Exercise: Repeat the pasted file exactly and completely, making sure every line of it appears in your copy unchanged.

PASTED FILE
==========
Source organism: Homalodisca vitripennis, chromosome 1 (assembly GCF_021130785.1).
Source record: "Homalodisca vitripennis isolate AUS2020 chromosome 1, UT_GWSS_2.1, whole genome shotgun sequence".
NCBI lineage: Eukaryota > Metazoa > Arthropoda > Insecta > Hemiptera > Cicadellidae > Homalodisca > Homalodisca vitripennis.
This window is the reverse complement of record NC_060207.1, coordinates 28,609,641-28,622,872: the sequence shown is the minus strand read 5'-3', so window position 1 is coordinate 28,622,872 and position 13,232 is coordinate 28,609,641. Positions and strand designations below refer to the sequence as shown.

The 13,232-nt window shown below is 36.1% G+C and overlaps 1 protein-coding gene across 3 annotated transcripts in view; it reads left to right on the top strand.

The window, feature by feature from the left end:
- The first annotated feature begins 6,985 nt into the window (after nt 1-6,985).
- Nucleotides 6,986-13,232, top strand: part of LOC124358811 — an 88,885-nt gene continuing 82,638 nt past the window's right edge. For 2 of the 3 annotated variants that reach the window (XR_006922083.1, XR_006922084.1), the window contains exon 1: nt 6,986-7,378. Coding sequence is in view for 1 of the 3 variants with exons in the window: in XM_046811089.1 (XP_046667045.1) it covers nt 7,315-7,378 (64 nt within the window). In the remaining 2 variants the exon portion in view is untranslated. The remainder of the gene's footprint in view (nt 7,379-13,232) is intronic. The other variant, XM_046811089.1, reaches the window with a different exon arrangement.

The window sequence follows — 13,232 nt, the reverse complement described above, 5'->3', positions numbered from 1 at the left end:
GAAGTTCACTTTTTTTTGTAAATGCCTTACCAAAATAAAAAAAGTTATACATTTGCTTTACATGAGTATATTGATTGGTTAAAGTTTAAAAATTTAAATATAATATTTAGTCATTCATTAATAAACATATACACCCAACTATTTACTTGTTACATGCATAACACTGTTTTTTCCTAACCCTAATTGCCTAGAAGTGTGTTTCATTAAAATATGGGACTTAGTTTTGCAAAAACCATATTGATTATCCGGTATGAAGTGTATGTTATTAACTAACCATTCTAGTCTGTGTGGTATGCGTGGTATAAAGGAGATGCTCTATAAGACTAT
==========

Source organism: Homalodisca vitripennis, chromosome 1 (assembly GCF_021130785.1).
Source record: "Homalodisca vitripennis isolate AUS2020 chromosome 1, UT_GWSS_2.1, whole genome shotgun sequence".
NCBI lineage: Eukaryota > Metazoa > Arthropoda > Insecta > Hemiptera > Cicadellidae > Homalodisca > Homalodisca vitripennis.
This window is the reverse complement of record NC_060207.1, coordinates 28,609,641-28,622,872: the sequence shown is the minus strand read 5'-3', so window position 1 is coordinate 28,622,872 and position 13,232 is coordinate 28,609,641. Positions and strand designations below refer to the sequence as shown.

The 13,232-nt window shown below is 36.1% G+C and overlaps 1 protein-coding gene across 3 annotated transcripts in view; it reads left to right on the top strand.

The window, feature by feature from the left end:
- The first annotated feature begins 6,985 nt into the window (after nt 1-6,985).
- Nucleotides 6,986-13,232, top strand: part of LOC124358811 — an 88,885-nt gene continuing 82,638 nt past the window's right edge. For 2 of the 3 annotated variants that reach the window (XR_006922083.1, XR_006922084.1), the window contains exon 1: nt 6,986-7,378. Coding sequence is in view for 1 of the 3 variants with exons in the window: in XM_046811089.1 (XP_046667045.1) it covers nt 7,315-7,378 (64 nt within the window). In the remaining 2 variants the exon portion in view is untranslated. The remainder of the gene's footprint in view (nt 7,379-13,232) is intronic. The other variant, XM_046811089.1, reaches the window with a different exon arrangement.

The window sequence follows — 13,232 nt, the reverse complement described above, 5'->3', positions numbered from 1 at the left end:
GAAGTTCACTTTTTTTTGTAAATGCCTTACCAAAATAAAAAAAGTTATACATTTGCTTTACATGAGTATATTGATTGGTTAAAGTTTAAAAATTTAAATATAATATTTAGTCATTCATTAATAAACATATACACCCAACTATTTACTTGTTACATGCATAACACTGTTTTTTCCTAACCCTAATTGCCTAGAAGTGTGTTTCATTAAAATATGGGACTTAGTTTTGCAAAAACCATATTGATTATCCGGTATGAAGTGTATGTTATTAACTAACCATTCTAGTCTGTGTGGTATGCGTGGTATAAAGGAGATGCTCTATAAGACTAT